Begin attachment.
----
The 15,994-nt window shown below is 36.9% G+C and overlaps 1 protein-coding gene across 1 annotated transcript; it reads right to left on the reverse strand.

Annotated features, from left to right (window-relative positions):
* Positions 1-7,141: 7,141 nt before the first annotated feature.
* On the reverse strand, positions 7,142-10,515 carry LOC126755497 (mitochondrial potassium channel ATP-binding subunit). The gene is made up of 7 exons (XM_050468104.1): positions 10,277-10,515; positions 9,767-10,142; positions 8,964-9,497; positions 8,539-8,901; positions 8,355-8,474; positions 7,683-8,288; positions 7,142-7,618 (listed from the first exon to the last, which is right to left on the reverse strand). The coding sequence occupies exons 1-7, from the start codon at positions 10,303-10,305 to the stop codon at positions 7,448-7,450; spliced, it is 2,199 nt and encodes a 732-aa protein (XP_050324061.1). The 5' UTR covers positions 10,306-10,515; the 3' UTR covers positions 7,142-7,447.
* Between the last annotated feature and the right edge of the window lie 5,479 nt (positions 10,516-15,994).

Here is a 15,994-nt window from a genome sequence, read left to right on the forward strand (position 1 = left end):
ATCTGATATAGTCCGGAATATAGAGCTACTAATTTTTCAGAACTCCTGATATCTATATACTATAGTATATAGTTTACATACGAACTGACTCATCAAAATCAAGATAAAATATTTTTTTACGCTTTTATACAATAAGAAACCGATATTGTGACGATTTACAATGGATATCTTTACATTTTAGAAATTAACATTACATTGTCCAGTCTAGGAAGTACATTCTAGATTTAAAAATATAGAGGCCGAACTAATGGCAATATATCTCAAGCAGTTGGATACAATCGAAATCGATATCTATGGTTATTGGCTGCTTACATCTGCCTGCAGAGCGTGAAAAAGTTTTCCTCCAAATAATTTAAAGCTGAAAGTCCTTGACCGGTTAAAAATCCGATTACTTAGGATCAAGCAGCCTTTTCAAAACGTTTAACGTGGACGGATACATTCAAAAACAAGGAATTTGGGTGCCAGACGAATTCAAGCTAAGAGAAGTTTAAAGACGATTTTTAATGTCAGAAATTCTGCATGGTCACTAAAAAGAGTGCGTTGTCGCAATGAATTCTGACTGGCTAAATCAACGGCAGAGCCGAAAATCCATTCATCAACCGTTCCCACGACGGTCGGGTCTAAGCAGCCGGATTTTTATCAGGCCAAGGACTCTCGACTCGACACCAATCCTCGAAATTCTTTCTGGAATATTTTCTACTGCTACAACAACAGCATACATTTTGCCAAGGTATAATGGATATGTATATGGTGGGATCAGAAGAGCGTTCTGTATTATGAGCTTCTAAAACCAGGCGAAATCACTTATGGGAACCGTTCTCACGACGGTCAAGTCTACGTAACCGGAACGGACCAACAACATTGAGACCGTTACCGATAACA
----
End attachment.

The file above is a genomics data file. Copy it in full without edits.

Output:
The 15,994-nt window shown below is 36.9% G+C and overlaps 1 protein-coding gene across 1 annotated transcript; it reads right to left on the reverse strand.

Annotated features, from left to right (window-relative positions):
* Positions 1-7,141: 7,141 nt before the first annotated feature.
* On the reverse strand, positions 7,142-10,515 carry LOC126755497 (mitochondrial potassium channel ATP-binding subunit). The gene is made up of 7 exons (XM_050468104.1): positions 10,277-10,515; positions 9,767-10,142; positions 8,964-9,497; positions 8,539-8,901; positions 8,355-8,474; positions 7,683-8,288; positions 7,142-7,618 (listed from the first exon to the last, which is right to left on the reverse strand). The coding sequence occupies exons 1-7, from the start codon at positions 10,303-10,305 to the stop codon at positions 7,448-7,450; spliced, it is 2,199 nt and encodes a 732-aa protein (XP_050324061.1). The 5' UTR covers positions 10,306-10,515; the 3' UTR covers positions 7,142-7,447.
* Between the last annotated feature and the right edge of the window lie 5,479 nt (positions 10,516-15,994).

Here is a 15,994-nt window from a genome sequence, read left to right on the forward strand (position 1 = left end):
ATCTGATATAGTCCGGAATATAGAGCTACTAATTTTTCAGAACTCCTGATATCTATATACTATAGTATATAGTTTACATACGAACTGACTCATCAAAATCAAGATAAAATATTTTTTTACGCTTTTATACAATAAGAAACCGATATTGTGACGATTTACAATGGATATCTTTACATTTTAGAAATTAACATTACATTGTCCAGTCTAGGAAGTACATTCTAGATTTAAAAATATAGAGGCCGAACTAATGGCAATATATCTCAAGCAGTTGGATACAATCGAAATCGATATCTATGGTTATTGGCTGCTTACATCTGCCTGCAGAGCGTGAAAAAGTTTTCCTCCAAATAATTTAAAGCTGAAAGTCCTTGACCGGTTAAAAATCCGATTACTTAGGATCAAGCAGCCTTTTCAAAACGTTTAACGTGGACGGATACATTCAAAAACAAGGAATTTGGGTGCCAGACGAATTCAAGCTAAGAGAAGTTTAAAGACGATTTTTAATGTCAGAAATTCTGCATGGTCACTAAAAAGAGTGCGTTGTCGCAATGAATTCTGACTGGCTAAATCAACGGCAGAGCCGAAAATCCATTCATCAACCGTTCCCACGACGGTCGGGTCTAAGCAGCCGGATTTTTATCAGGCCAAGGACTCTCGACTCGACACCAATCCTCGAAATTCTTTCTGGAATATTTTCTACTGCTACAACAACAGCATACATTTTGCCAAGGTATAATGGATATGTATATGGTGGGATCAGAAGAGCGTTCTGTATTATGAGCTTCTAAAACCAGGCGAAATCACTTATGGGAACCGTTCTCACGACGGTCAAGTCTACGTAACCGGAACGGACCAACAACATTGAGACCGTTACCGATAACA